Inspiretek eyes $50 million valuation and US launch following seed round

Mental health startup Inspiretek eyes $50 million valuation and US launch following seed round

This article discusses disordered eating. 

A Brisbane-based app designed to support mental wellbeing in young athletes has secured $2.5 million in seed funding, and it already has a hefty Series A in its sights.

But while 26-year-old founder Annie Flamsteed is fielding interest from US investors and plotting international expansion, she has a deep personal desire to succeed.

Inspiretek’s seed round, led by Investible, values the startup at $8.5 million.

It includes backing from angel investors including Go1 co-founder Vu Tran, Our Innovation Fund founding partner David Shein and Black Nova VC managing director Matthew Browne.

The Series A is set to open in February, driven by interest from US investors, and is expected to boost Inspiretek’s valuation to about $50 million.

Within the next six months, Flamsteed expects Inspiretek to hit an annualised revenue rate of $2 million. Already, 25% to 30% of that revenue will come from the US market, ahead of an expansion push there from July 2022.

For Flamsteed, once an elite-level youth gymnast, these numbers represent validation of her solution to a huge problem — a problem she is intimately familiar with.

Flamsteed started gymnastics training at six years old, and by the time she was 10 she was training for up to 25 hours per week.

However, from an early age she also struggled with anxiety. She had a stable and supportive family, talent and a private school education, and couldn’t quite pinpoint what was wrong.

She ultimately developed a chronic eating disorder, forming unhealthy eating and exercise habits.

“I knew I was really struggling, but I loved gymnastics,” she tells SmartCompany.

“It was almost like an addiction — I couldn’t imagine my life without it.”

Tech to disrupt sportstech

Having retired from gymnastics at the ripe old age of 18, Flamsteed wanted to help young athletes in the same position she had been in. She started studying sports and exercise science with a view to get into medicine.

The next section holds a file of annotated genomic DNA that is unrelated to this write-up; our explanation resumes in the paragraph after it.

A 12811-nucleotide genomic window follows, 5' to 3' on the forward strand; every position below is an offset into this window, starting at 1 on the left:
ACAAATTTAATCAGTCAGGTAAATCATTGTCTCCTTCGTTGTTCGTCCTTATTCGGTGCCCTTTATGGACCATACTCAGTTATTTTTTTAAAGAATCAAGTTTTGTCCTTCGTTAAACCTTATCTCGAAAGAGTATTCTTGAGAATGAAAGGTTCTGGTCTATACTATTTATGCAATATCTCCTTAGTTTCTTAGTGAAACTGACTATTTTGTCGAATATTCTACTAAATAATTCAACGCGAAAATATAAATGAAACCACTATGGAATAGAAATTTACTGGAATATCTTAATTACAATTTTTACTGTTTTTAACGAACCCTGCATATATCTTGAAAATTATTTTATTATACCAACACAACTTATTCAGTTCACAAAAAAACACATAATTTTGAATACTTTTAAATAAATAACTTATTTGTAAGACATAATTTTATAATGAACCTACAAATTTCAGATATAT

A chance meeting with one of QUT’s entrepreneurs in residence, however, set her on a path to startups and sportstech.

The sportstech scene was booming, but products were typically targeted towards elite athletes, not grassroots clubs. They were also expensive and inaccessible.

Flamsteed found a lot of the tech on the market was focused on performance, including the solutions that promoted wellbeing.

That was part of the problem, she says.

“All of these poor habits that I formed around under-eating and over-exercising, were not because I wanted to be skinny.

“Somewhere along my development as a young gymnast, I was taught — consciously or subconsciously — that if you eat less and you train more, you’ll perform better.”

How does Inspiretek work?

The tech hinges on the concept of preventative prediction, using data analytics to highlight troubling behaviours in young people, and intervene before those behaviours get out of hand.

Students and young athletes can use the app to monitor their own wellbeing. Currently, that’s through self-reporting things like mood, stress levels, sleep quality and training, but the team is working on incorporating data from things like smartwatches and fitbits, too.

That data is sent to a platform that coaches, teachers or medical professionals can use to monitor trends in their users.

There is also a content element to the Inspiretek app, serving users with evidence-based information about nutrition and sports psychology, created by consulting clinical practitioners.

And a ‘red flag’ component can highlight a ‘significantly negative’ entry from a user — a string of skipped meals, for example — allowing their coach or teacher to intervene.

Beyond ‘hustle culture’

For Flamsteed, the seed funding plus the upcoming Series A will pave the way for a major US expansion, while also building out the business’ research partnerships arm.

But while the dollar-figures flying around are staggering, investor interest means more to the founder than money. It’s a validation of the problem she’s been personally grappling with for years.

The funding also shows that a fledgling startup from Brisbane can attract attention from Silicon Valley without the founder having to travel halfway around the world.

However, Flamsteed admits the capital raise took a toll on her own mental health.

“It’s really easy to glamourise this whole hustle culture,” she says.

“You can build a really solid foundational business from Australia, in a way that is conducive to founder wellbeing, and still attract this investment.”

Her fundraising experience also shines a light on why Flamsteed is just so passionate about this issue.

The stress of raising caused her to slip back into some of her old ways, over-exercising and under-eating in a bid to improve her performance. The habits she formed as a child have stuck with her, even today.

“I know better, but that’s not how mental illness or addiction works. You create these habits and they’re really bloody hard to shake,” she says.

“I’m increasingly motivated to find a solution that not only prevents this stuff but also supports people later in their life.”

If you or someone you know needs support for disordered eating, contact The Butterfly Foundation: 1800 33 4673.

This article was first published by Smart Company. Read the original article here.

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